Monday, July 13, 2009

Rifle scope parallax problems can bite you in the posterior if you’re not careful, putting your carefully aimed shots off course.

To get a quick idea of what a parallax problem is, let’s do an experiment. Hold your left hand up in front of you, fingers pointing at the ceiling, palm facing you. Now, hold your right hand up in front of your left with the fingers in a fist and the thumb pointing straight up. Now position your right thumb so that it appears to be over the middle of your left palm.

All set? Good. Now, without moving either your left or right hand, move your head slowly to the left a couple of inches then to the right a couple of inches. Does your right thumb appear to move in relation to your left palm? It should, and it’s a perfect demonstration of parallax error. Even though your right thumb has not moved relative to your left palm, it appears to slide from side to side.

A similar thing can happen in a rifle scope. In a perfect universe, what a rifle scope would like to “see” is the image of the target focused in the same plane as the crosshairs. If the image of the target is not “coplanar” with the crosshairs, as you move your head, the crosshairs will appear to move on the target per the illustration below.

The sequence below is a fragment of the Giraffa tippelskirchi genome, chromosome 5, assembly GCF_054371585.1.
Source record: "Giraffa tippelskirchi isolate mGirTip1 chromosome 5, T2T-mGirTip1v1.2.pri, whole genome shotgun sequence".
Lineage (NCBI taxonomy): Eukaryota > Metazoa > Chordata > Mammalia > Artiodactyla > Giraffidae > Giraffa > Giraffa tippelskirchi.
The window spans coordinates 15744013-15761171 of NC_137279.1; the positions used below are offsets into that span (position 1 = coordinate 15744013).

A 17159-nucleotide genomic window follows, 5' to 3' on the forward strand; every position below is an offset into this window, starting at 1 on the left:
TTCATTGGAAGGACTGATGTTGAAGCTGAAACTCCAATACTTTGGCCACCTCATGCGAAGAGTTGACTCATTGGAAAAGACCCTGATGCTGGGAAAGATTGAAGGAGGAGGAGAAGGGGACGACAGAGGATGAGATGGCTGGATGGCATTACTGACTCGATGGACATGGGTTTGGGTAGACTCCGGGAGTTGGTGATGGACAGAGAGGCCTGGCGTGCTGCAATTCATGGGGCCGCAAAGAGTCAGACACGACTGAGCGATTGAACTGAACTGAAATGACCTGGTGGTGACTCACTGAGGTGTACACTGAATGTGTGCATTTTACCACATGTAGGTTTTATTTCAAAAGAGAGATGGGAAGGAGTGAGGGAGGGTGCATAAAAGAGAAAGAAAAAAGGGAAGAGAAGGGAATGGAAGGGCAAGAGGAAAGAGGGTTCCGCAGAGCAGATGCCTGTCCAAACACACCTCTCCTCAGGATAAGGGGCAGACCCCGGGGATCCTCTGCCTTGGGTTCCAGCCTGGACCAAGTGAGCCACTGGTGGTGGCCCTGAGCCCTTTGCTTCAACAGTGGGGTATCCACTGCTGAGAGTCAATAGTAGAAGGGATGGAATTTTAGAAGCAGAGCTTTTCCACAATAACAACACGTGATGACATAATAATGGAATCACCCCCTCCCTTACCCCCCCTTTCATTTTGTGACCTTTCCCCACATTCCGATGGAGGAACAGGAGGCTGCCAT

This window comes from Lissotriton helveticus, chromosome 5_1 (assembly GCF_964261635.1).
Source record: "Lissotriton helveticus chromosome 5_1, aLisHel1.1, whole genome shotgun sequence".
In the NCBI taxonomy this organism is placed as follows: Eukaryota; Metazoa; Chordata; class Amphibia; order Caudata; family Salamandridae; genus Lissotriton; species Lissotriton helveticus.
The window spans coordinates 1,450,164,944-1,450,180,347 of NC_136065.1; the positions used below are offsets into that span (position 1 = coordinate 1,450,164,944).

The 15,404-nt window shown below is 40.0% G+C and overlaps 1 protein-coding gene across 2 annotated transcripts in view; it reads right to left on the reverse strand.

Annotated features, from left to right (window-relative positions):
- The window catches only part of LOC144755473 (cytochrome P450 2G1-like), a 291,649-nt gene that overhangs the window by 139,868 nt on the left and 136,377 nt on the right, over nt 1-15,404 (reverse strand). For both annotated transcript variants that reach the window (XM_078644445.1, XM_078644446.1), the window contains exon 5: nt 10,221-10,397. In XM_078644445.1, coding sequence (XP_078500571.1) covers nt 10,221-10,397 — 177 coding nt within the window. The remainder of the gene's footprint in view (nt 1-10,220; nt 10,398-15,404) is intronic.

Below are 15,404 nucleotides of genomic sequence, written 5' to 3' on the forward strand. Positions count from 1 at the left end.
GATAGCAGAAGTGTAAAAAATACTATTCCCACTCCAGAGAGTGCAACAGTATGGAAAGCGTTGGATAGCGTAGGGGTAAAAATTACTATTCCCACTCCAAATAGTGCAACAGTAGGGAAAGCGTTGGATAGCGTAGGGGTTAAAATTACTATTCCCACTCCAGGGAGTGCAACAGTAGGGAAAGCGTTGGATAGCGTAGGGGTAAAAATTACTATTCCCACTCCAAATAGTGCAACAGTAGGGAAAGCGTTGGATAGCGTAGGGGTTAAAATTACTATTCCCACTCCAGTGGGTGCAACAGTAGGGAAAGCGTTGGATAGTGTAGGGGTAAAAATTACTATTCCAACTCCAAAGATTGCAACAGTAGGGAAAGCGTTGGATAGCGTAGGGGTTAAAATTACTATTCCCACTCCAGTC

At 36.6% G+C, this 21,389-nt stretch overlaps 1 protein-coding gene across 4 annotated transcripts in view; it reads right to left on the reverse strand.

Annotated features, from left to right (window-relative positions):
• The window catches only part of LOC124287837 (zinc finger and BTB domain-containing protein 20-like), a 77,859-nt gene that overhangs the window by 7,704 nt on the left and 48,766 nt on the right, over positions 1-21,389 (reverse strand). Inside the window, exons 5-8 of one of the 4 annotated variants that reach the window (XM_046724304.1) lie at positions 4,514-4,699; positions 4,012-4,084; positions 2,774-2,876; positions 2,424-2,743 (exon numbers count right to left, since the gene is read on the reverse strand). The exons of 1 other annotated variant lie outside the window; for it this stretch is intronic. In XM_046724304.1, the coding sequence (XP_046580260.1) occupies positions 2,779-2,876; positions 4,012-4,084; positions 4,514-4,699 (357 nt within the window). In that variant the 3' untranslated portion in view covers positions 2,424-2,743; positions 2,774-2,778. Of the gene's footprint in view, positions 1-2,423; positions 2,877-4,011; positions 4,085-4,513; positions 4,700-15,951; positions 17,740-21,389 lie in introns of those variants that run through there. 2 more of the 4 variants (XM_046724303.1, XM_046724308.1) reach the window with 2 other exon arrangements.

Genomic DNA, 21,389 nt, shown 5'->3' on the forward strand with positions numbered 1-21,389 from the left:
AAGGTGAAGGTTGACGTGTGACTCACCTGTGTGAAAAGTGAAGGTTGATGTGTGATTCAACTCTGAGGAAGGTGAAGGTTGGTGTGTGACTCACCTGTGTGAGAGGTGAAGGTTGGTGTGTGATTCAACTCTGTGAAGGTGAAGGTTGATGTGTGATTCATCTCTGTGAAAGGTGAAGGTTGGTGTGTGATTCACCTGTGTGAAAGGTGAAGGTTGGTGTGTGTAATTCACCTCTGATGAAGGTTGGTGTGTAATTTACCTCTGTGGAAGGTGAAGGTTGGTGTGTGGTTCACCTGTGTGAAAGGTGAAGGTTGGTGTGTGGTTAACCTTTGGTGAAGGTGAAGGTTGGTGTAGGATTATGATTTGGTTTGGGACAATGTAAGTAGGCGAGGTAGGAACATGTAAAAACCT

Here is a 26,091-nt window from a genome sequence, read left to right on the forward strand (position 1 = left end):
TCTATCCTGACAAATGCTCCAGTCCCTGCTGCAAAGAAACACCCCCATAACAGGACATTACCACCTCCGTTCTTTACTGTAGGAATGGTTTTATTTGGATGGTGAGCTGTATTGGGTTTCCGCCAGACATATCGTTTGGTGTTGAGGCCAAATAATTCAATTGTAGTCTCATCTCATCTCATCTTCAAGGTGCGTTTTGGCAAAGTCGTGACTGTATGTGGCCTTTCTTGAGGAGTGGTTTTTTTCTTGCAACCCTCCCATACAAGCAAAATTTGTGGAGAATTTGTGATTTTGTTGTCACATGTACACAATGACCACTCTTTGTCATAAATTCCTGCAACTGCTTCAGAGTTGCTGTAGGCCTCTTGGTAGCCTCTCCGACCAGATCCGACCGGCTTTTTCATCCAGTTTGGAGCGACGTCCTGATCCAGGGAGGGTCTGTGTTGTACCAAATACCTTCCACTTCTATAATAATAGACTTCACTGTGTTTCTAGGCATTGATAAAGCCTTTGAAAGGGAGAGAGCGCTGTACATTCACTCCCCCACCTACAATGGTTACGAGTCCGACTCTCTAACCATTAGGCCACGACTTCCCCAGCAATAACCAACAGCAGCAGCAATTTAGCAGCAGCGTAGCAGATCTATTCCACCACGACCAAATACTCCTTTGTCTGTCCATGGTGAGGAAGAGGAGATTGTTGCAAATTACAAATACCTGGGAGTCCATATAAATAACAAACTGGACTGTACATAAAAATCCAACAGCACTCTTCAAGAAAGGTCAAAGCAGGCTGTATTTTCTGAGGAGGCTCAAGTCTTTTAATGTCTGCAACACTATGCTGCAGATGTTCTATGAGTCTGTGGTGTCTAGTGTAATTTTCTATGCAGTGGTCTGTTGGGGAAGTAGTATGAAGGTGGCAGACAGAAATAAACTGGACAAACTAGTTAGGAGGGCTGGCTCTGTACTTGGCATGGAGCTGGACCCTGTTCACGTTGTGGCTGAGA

When you have a parallax problem, the crosshairs appear to move on the target.

If the image is properly focused, the crosshairs will stay on the same spot on the target, regardless of how you move your head . . . per the illustration below. You can check it out for yourself. Put your rifle on a rest at a known distance, say ten yards. Then, using the highest power, set the distance on the bell your scope at a distance that you know is wrong . . . perhaps 25 yards. Look through the scope, wiggle your head, and notice how the crosshairs move on the target. Now properly focus the scope and watch those crosshairs settle down.

When the target image is focused in the same plane as the crosshairs, the crosshairs stay put, not matter how you move your head, and you don't have a parallax problem.

On low power scopes, where everything tends to seem in focus no matter what distance the scope is focused at, you’ll have to focus the scope, move your head to check for parallax, and repeat until you have removed parallax error at a particular distance. Otherwise, parallax error can throw off your shots at surprisingly short distances.

While we’re on the subject, make sure your scope’s ocular is properly adjusted. Drape a tissue over the objective (the end of the scope toward the target) so that you are not distracted by the view through the scope. Now, unscrew the ocular (moving it away from the body of the scope) until the crosshairs look fuzzy. Next, screw the ocular back in until the crosshairs are just in focus and then just a tiny bit more. More your head in and out toward the ocular to make sure that the crosshairs are sharp.

There, now you know about parallax.

Til next time, aim true and shoot straight.

– Jock Elliott

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